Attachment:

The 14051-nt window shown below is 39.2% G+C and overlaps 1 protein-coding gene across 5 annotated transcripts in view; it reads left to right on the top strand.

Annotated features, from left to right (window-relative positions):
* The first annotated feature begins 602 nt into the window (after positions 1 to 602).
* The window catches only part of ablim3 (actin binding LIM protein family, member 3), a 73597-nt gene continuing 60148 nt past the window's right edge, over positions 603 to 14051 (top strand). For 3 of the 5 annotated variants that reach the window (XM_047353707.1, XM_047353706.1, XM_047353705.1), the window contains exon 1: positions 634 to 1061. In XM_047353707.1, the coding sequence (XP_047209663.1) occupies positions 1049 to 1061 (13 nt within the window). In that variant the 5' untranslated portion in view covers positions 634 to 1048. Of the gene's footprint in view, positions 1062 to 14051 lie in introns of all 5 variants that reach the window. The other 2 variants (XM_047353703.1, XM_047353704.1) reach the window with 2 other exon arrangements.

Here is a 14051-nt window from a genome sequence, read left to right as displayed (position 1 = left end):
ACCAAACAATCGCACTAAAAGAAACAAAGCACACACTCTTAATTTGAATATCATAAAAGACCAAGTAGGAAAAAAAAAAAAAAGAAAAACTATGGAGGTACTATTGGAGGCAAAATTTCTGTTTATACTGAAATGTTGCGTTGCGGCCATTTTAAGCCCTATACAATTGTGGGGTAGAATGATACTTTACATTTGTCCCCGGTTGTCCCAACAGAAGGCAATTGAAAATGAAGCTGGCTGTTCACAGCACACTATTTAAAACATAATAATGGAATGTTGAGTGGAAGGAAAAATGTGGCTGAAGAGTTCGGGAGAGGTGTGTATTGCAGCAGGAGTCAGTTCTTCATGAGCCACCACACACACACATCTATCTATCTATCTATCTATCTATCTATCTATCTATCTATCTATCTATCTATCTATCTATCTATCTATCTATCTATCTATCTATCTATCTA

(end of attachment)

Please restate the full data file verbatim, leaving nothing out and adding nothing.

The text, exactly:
The 14051-nt window shown below is 39.2% G+C and overlaps 1 protein-coding gene across 5 annotated transcripts in view; it reads left to right on the top strand.

Annotated features, from left to right (window-relative positions):
* The first annotated feature begins 602 nt into the window (after positions 1 to 602).
* The window catches only part of ablim3 (actin binding LIM protein family, member 3), a 73597-nt gene continuing 60148 nt past the window's right edge, over positions 603 to 14051 (top strand). For 3 of the 5 annotated variants that reach the window (XM_047353707.1, XM_047353706.1, XM_047353705.1), the window contains exon 1: positions 634 to 1061. In XM_047353707.1, the coding sequence (XP_047209663.1) occupies positions 1049 to 1061 (13 nt within the window). In that variant the 5' untranslated portion in view covers positions 634 to 1048. Of the gene's footprint in view, positions 1062 to 14051 lie in introns of all 5 variants that reach the window. The other 2 variants (XM_047353703.1, XM_047353704.1) reach the window with 2 other exon arrangements.

Here is a 14051-nt window from a genome sequence, read left to right as displayed (position 1 = left end):
ACCAAACAATCGCACTAAAAGAAACAAAGCACACACTCTTAATTTGAATATCATAAAAGACCAAGTAGGAAAAAAAAAAAAAAGAAAAACTATGGAGGTACTATTGGAGGCAAAATTTCTGTTTATACTGAAATGTTGCGTTGCGGCCATTTTAAGCCCTATACAATTGTGGGGTAGAATGATACTTTACATTTGTCCCCGGTTGTCCCAACAGAAGGCAATTGAAAATGAAGCTGGCTGTTCACAGCACACTATTTAAAACATAATAATGGAATGTTGAGTGGAAGGAAAAATGTGGCTGAAGAGTTCGGGAGAGGTGTGTATTGCAGCAGGAGTCAGTTCTTCATGAGCCACCACACACACACATCTATCTATCTATCTATCTATCTATCTATCTATCTATCTATCTATCTATCTATCTATCTATCTATCTATCTATCTATCTATCTATCTATCTA